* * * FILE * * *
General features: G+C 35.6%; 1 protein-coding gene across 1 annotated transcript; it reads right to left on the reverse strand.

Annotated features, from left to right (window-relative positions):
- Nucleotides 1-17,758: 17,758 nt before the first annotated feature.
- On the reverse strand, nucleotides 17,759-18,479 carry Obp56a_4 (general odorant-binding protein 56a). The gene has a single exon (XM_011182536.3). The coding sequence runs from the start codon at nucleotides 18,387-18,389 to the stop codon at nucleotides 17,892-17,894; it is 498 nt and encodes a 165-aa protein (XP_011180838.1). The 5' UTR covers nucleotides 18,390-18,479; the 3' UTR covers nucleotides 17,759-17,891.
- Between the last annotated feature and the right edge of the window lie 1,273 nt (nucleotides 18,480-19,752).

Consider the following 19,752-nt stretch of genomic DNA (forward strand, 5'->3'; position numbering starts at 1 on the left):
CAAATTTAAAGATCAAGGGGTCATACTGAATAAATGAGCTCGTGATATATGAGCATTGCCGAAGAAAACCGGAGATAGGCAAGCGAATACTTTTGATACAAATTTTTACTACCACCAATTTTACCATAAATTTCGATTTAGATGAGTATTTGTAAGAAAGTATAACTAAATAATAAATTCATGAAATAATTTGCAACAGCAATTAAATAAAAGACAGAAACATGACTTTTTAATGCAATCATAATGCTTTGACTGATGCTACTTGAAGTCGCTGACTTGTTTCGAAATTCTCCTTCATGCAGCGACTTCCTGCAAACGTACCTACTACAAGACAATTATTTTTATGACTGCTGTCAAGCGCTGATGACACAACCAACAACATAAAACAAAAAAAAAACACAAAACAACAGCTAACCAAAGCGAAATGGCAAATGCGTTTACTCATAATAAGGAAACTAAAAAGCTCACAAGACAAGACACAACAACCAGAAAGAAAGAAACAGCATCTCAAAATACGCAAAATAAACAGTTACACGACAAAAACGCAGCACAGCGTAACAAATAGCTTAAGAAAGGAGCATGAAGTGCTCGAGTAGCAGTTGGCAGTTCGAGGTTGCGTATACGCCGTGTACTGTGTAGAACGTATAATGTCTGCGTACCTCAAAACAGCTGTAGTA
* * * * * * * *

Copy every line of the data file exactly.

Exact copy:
General features: G+C 35.6%; 1 protein-coding gene across 1 annotated transcript; it reads right to left on the reverse strand.

Annotated features, from left to right (window-relative positions):
- Nucleotides 1-17,758: 17,758 nt before the first annotated feature.
- On the reverse strand, nucleotides 17,759-18,479 carry Obp56a_4 (general odorant-binding protein 56a). The gene has a single exon (XM_011182536.3). The coding sequence runs from the start codon at nucleotides 18,387-18,389 to the stop codon at nucleotides 17,892-17,894; it is 498 nt and encodes a 165-aa protein (XP_011180838.1). The 5' UTR covers nucleotides 18,390-18,479; the 3' UTR covers nucleotides 17,759-17,891.
- Between the last annotated feature and the right edge of the window lie 1,273 nt (nucleotides 18,480-19,752).

Consider the following 19,752-nt stretch of genomic DNA (forward strand, 5'->3'; position numbering starts at 1 on the left):
CAAATTTAAAGATCAAGGGGTCATACTGAATAAATGAGCTCGTGATATATGAGCATTGCCGAAGAAAACCGGAGATAGGCAAGCGAATACTTTTGATACAAATTTTTACTACCACCAATTTTACCATAAATTTCGATTTAGATGAGTATTTGTAAGAAAGTATAACTAAATAATAAATTCATGAAATAATTTGCAACAGCAATTAAATAAAAGACAGAAACATGACTTTTTAATGCAATCATAATGCTTTGACTGATGCTACTTGAAGTCGCTGACTTGTTTCGAAATTCTCCTTCATGCAGCGACTTCCTGCAAACGTACCTACTACAAGACAATTATTTTTATGACTGCTGTCAAGCGCTGATGACACAACCAACAACATAAAACAAAAAAAAAACACAAAACAACAGCTAACCAAAGCGAAATGGCAAATGCGTTTACTCATAATAAGGAAACTAAAAAGCTCACAAGACAAGACACAACAACCAGAAAGAAAGAAACAGCATCTCAAAATACGCAAAATAAACAGTTACACGACAAAAACGCAGCACAGCGTAACAAATAGCTTAAGAAAGGAGCATGAAGTGCTCGAGTAGCAGTTGGCAGTTCGAGGTTGCGTATACGCCGTGTACTGTGTAGAACGTATAATGTCTGCGTACCTCAAAACAGCTGTAGTA